VIDEO: Dead fish near our treatment plant? It’s nature and temperature, not pollution.
Are we poisoning fish by releasing polluted water into the Cuyahoga River? Contrary to the YouTube video’s inaccurate captions above, we are not.
We were alerted to this video today, a clip that was posted to YouTube January 31 with the title, “NEORSD sewage kills fish in Cuyahoga River.” The title and captions were incorrect, but the occurrence is worth a closer look to understand the issues and results.
The simple answer: This kind of fish die-off is a natural event at this time of year, not a result of sewage pollution in our effluent. It comes down to water temperature and temperature-sensitive fish.
It’s not the first time we’ve responded to similar calls. This newsletter from 2007 [PDF] lays out some of the basics about the causes and frequency of these die-offs, but the images below help explain the latest event.
Finding the fish
This photo shows the approximate location of the video. It’s where our the treated water from our Southerly Wastewater Treatment Center is released to the Cuyahoga River. While our effluent is monitored electronically by our Southerly staff, our investigators visited the site today (located between the 001 and 002 locations above). They found fish similar to the ones in the video, and confirmed they were gizzard shad:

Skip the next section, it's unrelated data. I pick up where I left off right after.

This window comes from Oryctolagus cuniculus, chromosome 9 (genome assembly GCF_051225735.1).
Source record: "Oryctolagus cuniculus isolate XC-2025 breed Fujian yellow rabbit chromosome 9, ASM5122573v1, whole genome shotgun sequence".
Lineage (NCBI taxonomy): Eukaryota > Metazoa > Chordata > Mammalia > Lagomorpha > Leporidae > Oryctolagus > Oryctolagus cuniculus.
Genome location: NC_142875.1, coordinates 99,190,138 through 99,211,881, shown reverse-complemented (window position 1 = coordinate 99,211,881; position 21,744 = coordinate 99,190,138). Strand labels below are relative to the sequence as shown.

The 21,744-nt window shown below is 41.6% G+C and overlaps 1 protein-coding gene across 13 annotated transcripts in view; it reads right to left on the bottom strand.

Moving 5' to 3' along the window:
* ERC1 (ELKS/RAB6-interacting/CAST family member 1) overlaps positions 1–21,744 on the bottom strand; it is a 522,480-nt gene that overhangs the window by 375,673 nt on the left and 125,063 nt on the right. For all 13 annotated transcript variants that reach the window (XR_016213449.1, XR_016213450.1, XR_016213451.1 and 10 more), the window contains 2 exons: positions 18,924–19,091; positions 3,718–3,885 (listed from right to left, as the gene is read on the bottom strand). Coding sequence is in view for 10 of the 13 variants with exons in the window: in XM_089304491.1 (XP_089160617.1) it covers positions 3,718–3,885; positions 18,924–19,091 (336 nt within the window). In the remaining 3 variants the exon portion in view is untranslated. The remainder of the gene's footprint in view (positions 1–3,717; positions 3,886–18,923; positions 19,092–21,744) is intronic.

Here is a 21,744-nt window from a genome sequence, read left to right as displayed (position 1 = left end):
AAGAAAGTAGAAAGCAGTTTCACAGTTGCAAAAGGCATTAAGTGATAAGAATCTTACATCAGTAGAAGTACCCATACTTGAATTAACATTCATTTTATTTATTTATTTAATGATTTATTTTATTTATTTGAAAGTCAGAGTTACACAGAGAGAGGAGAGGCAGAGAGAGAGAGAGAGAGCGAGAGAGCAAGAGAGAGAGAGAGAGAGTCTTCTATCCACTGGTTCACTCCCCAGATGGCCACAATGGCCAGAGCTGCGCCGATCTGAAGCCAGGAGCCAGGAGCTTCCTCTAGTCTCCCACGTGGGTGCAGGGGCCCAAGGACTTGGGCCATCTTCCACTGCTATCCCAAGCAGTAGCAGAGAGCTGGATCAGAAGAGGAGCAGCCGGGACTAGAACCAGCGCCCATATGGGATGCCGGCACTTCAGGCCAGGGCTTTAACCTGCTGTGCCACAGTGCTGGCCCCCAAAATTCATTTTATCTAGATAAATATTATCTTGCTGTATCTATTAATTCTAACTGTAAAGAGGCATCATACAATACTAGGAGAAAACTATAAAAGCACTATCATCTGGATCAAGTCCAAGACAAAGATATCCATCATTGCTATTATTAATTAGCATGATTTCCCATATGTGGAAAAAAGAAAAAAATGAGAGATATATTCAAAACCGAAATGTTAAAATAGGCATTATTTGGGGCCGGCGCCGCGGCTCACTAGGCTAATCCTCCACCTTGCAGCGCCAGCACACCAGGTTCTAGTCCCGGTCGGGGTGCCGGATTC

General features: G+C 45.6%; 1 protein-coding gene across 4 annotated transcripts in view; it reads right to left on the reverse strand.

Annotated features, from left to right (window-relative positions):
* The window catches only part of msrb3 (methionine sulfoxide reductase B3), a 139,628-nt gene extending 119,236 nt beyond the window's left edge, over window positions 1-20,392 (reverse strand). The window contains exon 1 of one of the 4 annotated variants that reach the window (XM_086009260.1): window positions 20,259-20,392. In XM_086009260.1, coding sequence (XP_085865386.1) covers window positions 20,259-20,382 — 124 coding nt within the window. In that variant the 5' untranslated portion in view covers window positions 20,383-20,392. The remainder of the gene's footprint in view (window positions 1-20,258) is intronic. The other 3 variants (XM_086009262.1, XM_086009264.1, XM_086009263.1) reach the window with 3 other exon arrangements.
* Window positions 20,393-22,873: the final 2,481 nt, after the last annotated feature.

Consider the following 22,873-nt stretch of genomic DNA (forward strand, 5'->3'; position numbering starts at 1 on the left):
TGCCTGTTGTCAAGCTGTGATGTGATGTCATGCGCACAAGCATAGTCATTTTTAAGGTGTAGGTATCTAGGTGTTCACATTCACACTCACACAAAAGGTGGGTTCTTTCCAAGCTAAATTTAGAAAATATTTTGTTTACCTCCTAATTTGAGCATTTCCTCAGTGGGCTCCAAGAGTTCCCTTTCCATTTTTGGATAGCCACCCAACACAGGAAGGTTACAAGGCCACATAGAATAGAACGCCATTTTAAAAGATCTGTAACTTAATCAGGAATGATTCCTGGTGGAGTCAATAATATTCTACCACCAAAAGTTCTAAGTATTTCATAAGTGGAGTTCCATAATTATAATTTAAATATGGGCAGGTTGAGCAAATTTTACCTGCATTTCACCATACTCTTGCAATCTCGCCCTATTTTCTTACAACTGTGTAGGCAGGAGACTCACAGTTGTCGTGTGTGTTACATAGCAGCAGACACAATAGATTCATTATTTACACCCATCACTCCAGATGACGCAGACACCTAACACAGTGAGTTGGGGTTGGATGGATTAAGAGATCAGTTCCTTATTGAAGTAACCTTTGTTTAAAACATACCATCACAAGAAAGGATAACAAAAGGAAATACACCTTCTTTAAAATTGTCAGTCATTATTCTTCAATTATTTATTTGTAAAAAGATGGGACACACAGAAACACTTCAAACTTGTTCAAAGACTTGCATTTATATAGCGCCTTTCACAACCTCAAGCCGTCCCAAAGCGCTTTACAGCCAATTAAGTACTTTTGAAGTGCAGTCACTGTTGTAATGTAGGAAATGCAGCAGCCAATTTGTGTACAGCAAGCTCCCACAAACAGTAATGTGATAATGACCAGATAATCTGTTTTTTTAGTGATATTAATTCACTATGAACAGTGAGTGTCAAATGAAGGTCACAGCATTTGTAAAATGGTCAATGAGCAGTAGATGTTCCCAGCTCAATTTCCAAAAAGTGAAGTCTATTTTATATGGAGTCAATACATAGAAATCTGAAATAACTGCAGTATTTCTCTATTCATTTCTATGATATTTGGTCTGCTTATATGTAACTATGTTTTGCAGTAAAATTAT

Shad don’t react well to dramatic temperature swings
Shad by nature are very sensitive to sudden temperature changes, and when they interact with the warmer effluent flowing from our outfall, the result is known as “thermal shock” and can result in large die-offs. The event is common across Lake Erie during seasonal events unrelated to specific discharge points. Here’s a November example from New York.
More specifically, regarding warmer discharge locations, many industries with Cuyahoga River discharge points experience similar problems on a regular basis according to our Southerly plant superintendent.
See something suspicious? How to report
We appreciate the cameraperson’s concern, but we want to be sure the details are presented accurately and reported properly. In the future, if you see something that looks like a pollution source entering the environment, contact us and we will investigate at any time. We can be reached at (216) 641-6000 M-F 8:00 a.m.–4:30 p.m., or at (216) 641-3200 after hours.
You can also contact Ohio EPA 24 hours a day at 1-800-282-9378.